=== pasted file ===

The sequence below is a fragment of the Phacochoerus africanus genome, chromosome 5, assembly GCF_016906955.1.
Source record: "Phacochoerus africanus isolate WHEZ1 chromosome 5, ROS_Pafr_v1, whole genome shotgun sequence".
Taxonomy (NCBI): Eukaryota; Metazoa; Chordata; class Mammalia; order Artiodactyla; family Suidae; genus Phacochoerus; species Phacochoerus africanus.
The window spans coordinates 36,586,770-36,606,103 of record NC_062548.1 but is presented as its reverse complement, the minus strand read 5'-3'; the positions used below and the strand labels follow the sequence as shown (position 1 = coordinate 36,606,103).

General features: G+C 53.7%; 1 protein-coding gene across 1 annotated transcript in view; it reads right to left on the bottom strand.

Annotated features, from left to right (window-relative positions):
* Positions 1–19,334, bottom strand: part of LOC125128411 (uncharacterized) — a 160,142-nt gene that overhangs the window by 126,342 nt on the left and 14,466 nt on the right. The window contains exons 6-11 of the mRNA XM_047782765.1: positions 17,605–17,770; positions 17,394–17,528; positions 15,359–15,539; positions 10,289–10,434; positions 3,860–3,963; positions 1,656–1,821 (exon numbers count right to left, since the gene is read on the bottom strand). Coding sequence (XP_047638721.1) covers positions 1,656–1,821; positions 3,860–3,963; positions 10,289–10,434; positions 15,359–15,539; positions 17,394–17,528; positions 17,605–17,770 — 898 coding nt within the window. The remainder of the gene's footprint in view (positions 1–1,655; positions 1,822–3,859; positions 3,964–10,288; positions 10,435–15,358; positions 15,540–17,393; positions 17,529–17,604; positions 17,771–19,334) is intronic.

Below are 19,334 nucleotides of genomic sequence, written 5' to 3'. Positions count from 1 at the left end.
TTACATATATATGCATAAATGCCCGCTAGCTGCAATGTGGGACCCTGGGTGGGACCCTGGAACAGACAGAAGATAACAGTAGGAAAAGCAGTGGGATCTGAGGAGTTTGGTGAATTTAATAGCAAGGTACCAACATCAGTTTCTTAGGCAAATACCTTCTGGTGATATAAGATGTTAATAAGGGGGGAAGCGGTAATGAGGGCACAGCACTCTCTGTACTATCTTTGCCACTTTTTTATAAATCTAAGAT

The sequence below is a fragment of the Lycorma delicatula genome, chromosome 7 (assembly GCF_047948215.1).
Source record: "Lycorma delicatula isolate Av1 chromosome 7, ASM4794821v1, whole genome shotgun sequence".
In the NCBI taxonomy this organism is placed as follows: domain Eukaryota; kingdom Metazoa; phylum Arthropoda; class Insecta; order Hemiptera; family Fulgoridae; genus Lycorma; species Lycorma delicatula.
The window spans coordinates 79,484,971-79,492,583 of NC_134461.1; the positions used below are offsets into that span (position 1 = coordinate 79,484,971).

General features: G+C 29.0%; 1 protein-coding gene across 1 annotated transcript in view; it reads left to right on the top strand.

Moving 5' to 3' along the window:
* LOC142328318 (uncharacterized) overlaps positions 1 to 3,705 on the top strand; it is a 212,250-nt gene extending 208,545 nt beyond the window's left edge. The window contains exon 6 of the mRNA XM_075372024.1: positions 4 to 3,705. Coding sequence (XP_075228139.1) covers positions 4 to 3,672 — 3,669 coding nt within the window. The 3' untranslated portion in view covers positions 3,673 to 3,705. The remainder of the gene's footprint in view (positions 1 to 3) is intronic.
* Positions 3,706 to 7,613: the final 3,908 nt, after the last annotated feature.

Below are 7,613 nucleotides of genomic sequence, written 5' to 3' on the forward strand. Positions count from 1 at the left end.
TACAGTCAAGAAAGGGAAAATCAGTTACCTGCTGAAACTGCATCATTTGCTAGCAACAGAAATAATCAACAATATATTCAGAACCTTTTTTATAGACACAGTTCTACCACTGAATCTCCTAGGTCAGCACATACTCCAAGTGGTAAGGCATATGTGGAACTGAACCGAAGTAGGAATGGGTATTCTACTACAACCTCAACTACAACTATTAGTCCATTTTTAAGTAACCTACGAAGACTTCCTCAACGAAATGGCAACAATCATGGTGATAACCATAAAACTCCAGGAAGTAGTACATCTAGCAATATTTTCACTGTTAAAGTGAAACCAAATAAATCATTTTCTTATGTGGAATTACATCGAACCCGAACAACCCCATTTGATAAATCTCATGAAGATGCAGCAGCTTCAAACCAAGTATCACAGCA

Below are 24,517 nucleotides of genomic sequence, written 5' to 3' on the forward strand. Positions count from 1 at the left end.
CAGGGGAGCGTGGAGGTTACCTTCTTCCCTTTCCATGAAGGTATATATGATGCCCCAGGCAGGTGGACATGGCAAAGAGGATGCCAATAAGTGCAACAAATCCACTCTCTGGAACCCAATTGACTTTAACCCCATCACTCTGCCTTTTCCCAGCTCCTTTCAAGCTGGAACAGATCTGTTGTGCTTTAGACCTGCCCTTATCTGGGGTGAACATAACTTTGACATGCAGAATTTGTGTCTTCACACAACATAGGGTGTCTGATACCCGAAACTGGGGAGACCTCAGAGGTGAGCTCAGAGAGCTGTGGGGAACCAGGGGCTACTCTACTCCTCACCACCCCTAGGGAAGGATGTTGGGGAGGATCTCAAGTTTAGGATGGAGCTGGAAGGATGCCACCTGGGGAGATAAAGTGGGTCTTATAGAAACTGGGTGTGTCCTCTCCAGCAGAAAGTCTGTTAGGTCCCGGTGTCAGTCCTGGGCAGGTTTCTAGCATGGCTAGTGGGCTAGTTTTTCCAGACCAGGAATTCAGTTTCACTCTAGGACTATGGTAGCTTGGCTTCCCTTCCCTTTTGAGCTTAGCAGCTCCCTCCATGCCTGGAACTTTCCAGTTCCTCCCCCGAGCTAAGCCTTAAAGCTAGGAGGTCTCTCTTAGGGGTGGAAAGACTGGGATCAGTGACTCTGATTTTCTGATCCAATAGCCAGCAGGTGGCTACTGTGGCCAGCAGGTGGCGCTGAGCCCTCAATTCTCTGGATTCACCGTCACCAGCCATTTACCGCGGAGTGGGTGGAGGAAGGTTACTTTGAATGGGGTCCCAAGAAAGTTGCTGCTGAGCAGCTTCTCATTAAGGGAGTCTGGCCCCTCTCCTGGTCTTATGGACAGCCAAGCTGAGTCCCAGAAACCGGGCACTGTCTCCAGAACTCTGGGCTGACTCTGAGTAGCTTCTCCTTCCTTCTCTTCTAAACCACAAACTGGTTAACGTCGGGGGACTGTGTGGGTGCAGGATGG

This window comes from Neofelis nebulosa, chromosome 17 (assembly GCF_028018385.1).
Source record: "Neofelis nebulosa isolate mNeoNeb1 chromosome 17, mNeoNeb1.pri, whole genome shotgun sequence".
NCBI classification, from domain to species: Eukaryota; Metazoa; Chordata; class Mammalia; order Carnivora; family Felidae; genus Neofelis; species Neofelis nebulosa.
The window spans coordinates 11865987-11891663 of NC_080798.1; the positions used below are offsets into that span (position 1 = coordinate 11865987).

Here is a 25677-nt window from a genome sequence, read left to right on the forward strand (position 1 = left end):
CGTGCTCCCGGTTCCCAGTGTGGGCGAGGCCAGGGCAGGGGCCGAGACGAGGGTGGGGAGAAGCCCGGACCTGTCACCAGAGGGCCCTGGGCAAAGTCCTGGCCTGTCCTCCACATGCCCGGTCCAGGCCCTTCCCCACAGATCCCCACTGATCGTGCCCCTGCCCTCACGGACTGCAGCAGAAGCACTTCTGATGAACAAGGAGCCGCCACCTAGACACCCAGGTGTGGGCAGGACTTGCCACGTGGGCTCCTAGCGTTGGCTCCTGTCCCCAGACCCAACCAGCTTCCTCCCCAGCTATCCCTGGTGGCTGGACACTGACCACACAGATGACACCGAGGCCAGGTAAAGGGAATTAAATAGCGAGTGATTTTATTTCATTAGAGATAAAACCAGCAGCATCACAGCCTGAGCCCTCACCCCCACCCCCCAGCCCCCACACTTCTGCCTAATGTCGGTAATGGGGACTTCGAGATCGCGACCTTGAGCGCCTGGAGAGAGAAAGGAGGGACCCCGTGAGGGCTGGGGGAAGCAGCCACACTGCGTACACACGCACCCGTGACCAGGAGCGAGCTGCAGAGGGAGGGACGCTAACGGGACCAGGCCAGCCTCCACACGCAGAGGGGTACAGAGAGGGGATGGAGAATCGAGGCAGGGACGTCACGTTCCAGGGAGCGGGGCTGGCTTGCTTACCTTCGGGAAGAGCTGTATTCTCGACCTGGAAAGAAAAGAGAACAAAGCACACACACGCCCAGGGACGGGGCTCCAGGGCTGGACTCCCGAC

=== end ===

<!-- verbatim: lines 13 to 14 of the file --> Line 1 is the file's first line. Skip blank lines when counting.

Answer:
The window spans coordinates 79,484,971-79,492,583 of NC_134461.1; the positions used below are offsets into that span (position 1 = coordinate 79,484,971).

General features: G+C 29.0%; 1 protein-coding gene across 1 annotated transcript in view; it reads left to right on the top strand.